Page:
About six months ago, when I found myself living alone for the first time in my life, I went around my apartment posting notecards with scripture on them in conspicuous places — above the kitchen sink, next to the bathroom mirror, on the inside of the closet door. The idea was that when I saw a card in one of these highly traveled locations, I’d have to stop and at least read it (and hopefully reflect on it) before moving on with the next thing I was going to do. It was an attempt to get myself to slow down, to reflect more, to seek God in the mundane things I did every day.

The verse I put above the bathroom mirror is from 2 Timothy: “For God did not give us a spirit of timidity, but a spirit of power, of love, and of self-discipline.” When I first put this up, I was totally on board with the not being timid, the having power, and the having love; these things all seemed worth seeking out in my own spirit. But I felt a little weird about the self-discipline part. It struck me as somehow “too Christian” — language that connotes long dresses and turtlenecks and bad haircuts and no fun. I guess subconsciously I was thinking, “Oh, self-discipline, that’s not something I need to work on, I have that, it’s no big deal.”

But actually, it’s a huge deal. It’s what underlies all of these “things” I’m writing about; the lack of it is what prevents me from succeeding in having any of them accurately describe me. Sure, I exert a fair degree of self-discipline in my daily life — I have to; we all do. I get up every day, I feed and bathe myself, I go to work, I take care of my cat. Recently, I’ve been taking devotional time in the mornings, and I’ve been writing every evening. My self-discipline in terms of actions is fairly on track, and at worst, it’s wrangleable — I can force myself to do these things, physically, even when I really don’t want to.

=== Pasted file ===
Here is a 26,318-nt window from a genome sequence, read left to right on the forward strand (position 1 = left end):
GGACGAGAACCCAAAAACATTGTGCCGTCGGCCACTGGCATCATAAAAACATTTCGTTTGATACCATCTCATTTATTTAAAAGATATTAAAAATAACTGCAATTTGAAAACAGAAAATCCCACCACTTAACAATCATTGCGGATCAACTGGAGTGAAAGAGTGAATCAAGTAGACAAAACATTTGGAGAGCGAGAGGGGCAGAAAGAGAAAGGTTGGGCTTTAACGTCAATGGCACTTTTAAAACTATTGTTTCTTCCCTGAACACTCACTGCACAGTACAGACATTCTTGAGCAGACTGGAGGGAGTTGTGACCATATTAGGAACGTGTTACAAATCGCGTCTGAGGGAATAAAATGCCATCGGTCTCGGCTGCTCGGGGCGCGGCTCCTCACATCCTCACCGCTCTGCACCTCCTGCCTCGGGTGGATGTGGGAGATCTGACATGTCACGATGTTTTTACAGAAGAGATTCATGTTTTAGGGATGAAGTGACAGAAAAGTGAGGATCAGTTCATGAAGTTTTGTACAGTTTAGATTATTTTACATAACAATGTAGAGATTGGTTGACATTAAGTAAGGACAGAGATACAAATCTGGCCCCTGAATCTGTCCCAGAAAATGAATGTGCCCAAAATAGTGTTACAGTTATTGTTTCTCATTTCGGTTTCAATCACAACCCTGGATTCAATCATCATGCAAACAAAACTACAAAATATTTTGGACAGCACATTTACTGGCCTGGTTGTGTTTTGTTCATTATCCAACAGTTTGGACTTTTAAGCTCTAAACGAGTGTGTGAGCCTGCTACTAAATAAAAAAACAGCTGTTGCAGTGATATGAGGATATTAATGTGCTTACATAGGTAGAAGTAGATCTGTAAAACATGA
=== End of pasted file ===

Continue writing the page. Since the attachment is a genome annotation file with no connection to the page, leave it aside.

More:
It’s self-discipline of the mind that I struggle with. The key to getting anywhere with the list of things I’m striving for is exerting self-discipline over my thoughts, my intentions, my inner monologue, which is far harder to quantify or prove — and yet, it can make so much of a difference in everything if it’s truly happening.

“I make all of the right noises, but they never make it to you.” – Page France

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